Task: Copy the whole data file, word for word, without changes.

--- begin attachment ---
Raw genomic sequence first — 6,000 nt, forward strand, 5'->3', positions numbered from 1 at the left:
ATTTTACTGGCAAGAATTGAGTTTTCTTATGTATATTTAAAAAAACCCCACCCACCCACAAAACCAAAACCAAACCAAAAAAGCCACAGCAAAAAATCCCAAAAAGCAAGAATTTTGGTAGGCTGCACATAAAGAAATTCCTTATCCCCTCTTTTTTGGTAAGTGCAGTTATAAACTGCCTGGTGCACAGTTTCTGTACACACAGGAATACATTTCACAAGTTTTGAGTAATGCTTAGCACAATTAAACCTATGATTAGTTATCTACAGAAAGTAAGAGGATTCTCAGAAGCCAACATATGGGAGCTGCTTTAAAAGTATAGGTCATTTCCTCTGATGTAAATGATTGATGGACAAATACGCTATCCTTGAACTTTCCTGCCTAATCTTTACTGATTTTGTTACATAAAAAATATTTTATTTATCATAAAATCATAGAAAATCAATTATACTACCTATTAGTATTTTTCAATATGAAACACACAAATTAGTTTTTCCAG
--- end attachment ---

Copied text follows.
Raw genomic sequence first — 6,000 nt, forward strand, 5'->3', positions numbered from 1 at the left:
ATTTTACTGGCAAGAATTGAGTTTTCTTATGTATATTTAAAAAAACCCCACCCACCCACAAAACCAAAACCAAACCAAAAAAGCCACAGCAAAAAATCCCAAAAAGCAAGAATTTTGGTAGGCTGCACATAAAGAAATTCCTTATCCCCTCTTTTTTGGTAAGTGCAGTTATAAACTGCCTGGTGCACAGTTTCTGTACACACAGGAATACATTTCACAAGTTTTGAGTAATGCTTAGCACAATTAAACCTATGATTAGTTATCTACAGAAAGTAAGAGGATTCTCAGAAGCCAACATATGGGAGCTGCTTTAAAAGTATAGGTCATTTCCTCTGATGTAAATGATTGATGGACAAATACGCTATCCTTGAACTTTCCTGCCTAATCTTTACTGATTTTGTTACATAAAAAATATTTTATTTATCATAAAATCATAGAAAATCAATTATACTACCTATTAGTATTTTTCAATATGAAACACACAAATTAGTTTTTCCAG